Phil - 19-Mar-18 @ 11:21 AM
I would like to make baby/ children’s head bands which standards would these have to comply with?
Vicky2507 - 15-Mar-18 @ 6:14 PM
I would like to do slime making workshops and sell it also using: liquid starch, pva glue, water, fragrance oil, children's paints and crafts/cosmetic glitter& foam beads. Does this come under toys and if so what would i need for this as it has chemicals?
kimmy - 14-Mar-18 @ 11:41 AM
ann07cor - Your Question:
I am knitting some dolls as a hobby using ordinary wool, no buttons or safety eyes, just using wool and stuffing them with a filler that shows the CE symbol. I would like to know if I am able to sell them Thank you

Our Response:
Are they for children? If so and you sell, them commercially they will need to be tested to EN71 standards.
ToysAdvice - 2-Mar-18 @ 3:01 PM
I am knitting some dolls as a hobby using ordinary wool, no buttons or safety eyes, just using wool and stuffing them with a filler that shows the CE symbol. I would like to know if I am able to sell them Thank you
ann07cor - 28-Feb-18 @ 6:21 PM
I bought a finger monkey toy from a shop and on the packaging says it has 40+ realistic monkey sounds and reacts to touch and sound.When I opened it all it does is sing "oh ah walla walla bing bang!" and its head lights up red - not quite Monkey sounds! - A Del Boy moment!The store will only offer me a credit note and not a refund. I would hate others children to be disappointed when buying this product.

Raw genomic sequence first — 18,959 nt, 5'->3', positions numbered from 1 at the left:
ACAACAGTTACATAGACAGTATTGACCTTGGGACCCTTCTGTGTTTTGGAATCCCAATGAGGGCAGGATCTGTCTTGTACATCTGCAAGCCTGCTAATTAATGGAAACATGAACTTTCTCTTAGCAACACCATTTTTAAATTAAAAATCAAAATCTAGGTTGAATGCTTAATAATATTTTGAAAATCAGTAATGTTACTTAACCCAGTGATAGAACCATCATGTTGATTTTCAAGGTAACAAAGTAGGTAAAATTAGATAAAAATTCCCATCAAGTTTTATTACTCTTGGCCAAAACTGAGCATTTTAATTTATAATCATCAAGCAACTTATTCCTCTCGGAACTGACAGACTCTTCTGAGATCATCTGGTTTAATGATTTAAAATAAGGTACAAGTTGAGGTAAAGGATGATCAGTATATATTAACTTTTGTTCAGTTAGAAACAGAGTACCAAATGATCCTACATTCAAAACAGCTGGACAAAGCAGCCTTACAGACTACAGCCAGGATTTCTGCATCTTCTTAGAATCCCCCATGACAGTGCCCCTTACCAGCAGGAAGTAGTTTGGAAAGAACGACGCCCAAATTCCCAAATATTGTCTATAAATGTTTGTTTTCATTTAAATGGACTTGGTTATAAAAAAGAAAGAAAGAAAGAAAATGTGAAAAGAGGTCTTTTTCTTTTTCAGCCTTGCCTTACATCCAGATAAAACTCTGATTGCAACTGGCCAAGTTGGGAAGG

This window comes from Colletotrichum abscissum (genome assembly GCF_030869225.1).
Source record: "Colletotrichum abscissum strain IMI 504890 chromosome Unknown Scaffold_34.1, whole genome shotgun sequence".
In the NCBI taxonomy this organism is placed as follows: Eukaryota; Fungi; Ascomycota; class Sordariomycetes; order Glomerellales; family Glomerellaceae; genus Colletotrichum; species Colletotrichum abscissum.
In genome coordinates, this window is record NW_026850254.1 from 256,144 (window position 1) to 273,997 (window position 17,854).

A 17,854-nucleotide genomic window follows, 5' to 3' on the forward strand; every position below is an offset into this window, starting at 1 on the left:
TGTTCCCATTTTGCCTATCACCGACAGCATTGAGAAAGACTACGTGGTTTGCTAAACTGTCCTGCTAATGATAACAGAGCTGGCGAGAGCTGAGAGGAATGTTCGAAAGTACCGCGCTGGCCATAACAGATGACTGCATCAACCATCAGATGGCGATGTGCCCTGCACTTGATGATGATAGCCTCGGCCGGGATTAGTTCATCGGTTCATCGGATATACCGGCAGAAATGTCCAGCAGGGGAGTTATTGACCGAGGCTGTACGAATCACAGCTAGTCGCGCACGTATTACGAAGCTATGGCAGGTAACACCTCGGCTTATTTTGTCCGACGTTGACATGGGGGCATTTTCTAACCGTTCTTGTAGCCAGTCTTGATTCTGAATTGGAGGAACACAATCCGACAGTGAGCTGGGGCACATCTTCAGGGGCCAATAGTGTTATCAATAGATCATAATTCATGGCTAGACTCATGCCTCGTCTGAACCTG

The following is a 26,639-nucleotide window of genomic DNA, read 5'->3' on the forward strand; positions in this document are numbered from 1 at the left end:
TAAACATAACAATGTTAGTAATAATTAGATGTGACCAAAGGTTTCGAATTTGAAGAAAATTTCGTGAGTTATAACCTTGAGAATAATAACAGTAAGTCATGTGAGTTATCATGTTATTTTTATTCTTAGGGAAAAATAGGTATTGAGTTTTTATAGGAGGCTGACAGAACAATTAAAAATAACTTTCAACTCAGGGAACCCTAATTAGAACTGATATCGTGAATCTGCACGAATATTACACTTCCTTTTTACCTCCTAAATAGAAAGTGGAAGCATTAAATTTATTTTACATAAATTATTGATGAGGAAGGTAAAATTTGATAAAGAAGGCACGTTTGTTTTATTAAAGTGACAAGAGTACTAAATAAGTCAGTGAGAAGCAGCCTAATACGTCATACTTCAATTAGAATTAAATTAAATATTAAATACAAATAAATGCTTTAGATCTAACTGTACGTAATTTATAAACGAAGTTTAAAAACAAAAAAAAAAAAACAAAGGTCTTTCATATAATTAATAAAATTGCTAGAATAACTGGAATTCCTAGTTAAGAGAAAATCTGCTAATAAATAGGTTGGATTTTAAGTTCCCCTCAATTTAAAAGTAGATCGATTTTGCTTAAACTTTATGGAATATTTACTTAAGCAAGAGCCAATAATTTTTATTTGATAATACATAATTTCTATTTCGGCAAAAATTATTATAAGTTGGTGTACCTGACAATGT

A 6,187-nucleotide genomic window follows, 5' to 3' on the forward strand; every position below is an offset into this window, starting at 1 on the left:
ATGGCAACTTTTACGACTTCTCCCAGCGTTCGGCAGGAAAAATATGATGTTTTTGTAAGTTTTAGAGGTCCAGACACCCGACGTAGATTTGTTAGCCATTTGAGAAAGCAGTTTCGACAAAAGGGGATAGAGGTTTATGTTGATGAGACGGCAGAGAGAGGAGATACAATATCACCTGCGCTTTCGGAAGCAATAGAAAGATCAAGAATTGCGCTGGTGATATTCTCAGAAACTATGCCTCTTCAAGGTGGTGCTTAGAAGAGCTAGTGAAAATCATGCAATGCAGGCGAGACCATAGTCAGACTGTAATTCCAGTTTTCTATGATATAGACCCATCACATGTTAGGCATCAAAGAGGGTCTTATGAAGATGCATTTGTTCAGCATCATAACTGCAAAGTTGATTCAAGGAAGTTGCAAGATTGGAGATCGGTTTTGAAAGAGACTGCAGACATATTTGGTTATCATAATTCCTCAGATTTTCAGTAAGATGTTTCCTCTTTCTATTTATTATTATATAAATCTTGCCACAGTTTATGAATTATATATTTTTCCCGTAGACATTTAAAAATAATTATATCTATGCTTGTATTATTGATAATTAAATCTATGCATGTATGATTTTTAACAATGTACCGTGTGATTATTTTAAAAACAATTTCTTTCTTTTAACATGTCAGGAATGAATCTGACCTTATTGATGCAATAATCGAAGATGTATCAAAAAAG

nokesy - 22-Feb-18 @ 12:50 PM
SEB - Your Question:
I want to make and sell dolls clothes and accessories (e.g. bedding for dolls prams). I buy all my fabrics from reputable, generally high street, retailers, mostly 100% cotton. Seams are well finished and fastenings securely sewn on either by hand or machine. Are the fabrics, trims and threads already compliant with regulations given that they are being sold for home sewing? If I make the same style of outfit in, say, 6 different prints, do I need to test each one? Just the fabric or the whole outfit? However as I tend to make only a few in one particular print I couldn't afford to actually sacrifice a whole outfit to a flammability test for instance. Any advice gratefully received

Our Response:
Usually you will only have to test one example if all the products are the same design but just use a different fabric (assuming it's all the same type of fabric eg. 100% cotton). You can find also the information about BS EN71 in your local library.
ToysAdvice - 16-Feb-18 @ 2:21 PM